Tuesday, September 27, 2011

Nanny 911

I've been watching reruns on Netflix of Nanny 911, a 2004 TV show where British Nannies come into the homes of American families having trouble with discipline and try to turn things around in a week's time.  Although the screaming and fussing can get irritating, it is nice to get a refresher on some of the parenting techniques that actually work.  There is definitely a pattern in the episodes I have seen so far.  The kids are going nuts.  The parents are going nuts.  Nanny comes in and just observes and takes notes the first day.  Many of the parents think that whatever she will do could not be effective on their kids.  She goes out to formulate her plan and brings back "Nanny's Rules."  Many of the same rules return from family to family.  There are usually between 4 and ten rules, I think.  Here are some I can remember:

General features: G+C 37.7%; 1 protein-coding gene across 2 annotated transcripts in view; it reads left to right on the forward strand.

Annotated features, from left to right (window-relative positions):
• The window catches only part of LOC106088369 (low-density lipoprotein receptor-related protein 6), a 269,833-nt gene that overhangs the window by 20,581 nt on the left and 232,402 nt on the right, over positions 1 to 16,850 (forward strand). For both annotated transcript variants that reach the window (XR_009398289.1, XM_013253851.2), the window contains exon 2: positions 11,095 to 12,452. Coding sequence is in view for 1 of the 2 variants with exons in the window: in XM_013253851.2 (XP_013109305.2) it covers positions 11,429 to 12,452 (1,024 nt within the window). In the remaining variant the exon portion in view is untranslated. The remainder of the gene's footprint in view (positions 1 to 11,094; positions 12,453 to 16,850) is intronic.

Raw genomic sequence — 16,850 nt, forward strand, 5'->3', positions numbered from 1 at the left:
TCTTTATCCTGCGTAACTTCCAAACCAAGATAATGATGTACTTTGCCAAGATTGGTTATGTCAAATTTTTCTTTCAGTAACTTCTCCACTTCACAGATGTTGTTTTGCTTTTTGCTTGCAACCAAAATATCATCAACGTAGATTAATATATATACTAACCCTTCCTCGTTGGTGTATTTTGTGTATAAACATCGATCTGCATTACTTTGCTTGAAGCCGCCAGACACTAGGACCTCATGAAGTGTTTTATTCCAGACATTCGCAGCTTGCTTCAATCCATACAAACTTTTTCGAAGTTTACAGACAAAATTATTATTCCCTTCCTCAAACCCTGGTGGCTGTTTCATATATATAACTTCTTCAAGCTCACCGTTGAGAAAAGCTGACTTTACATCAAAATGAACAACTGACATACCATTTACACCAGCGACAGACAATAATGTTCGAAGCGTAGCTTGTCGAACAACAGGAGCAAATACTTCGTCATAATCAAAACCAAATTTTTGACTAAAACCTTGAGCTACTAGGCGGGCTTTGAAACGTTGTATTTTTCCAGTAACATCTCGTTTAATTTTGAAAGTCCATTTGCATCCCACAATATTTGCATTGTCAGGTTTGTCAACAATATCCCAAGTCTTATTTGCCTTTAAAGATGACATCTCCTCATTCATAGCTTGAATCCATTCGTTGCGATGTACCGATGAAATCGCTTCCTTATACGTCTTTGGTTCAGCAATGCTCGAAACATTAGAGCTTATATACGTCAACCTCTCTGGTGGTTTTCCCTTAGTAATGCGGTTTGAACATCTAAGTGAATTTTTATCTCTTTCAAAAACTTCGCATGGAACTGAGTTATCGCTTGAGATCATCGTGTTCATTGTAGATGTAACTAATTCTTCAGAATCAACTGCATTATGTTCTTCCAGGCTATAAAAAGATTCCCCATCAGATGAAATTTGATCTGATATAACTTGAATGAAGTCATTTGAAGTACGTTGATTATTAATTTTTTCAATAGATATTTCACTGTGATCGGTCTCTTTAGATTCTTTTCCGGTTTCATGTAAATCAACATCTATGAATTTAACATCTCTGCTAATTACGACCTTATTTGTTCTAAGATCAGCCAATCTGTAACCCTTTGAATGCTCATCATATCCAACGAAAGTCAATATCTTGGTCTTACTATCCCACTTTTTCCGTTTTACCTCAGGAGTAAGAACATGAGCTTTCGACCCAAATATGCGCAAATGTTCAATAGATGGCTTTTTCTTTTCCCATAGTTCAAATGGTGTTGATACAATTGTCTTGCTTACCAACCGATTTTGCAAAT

Hands are not for hitting. (No hitting, kicking, biting, etc.)
Be respectful. (No name calling, sassing, etc.)
Use your words.  (Express your feeling with words rather than violence or shutting down.)
Take responsibility for your own things. 
No lying.
Wheeled toys stay outside.
Listen to each other.  (Lots of families are yelling a lot to be heard, but nobody is giving anyone else the time of day to be heard.)
Keep a schedule.

Nanny reminds the family that rules apply to ALL.  Whiny kids come from whiny parents.  Children learn disrespect from the model their parents set for them.  Violence breeds violence.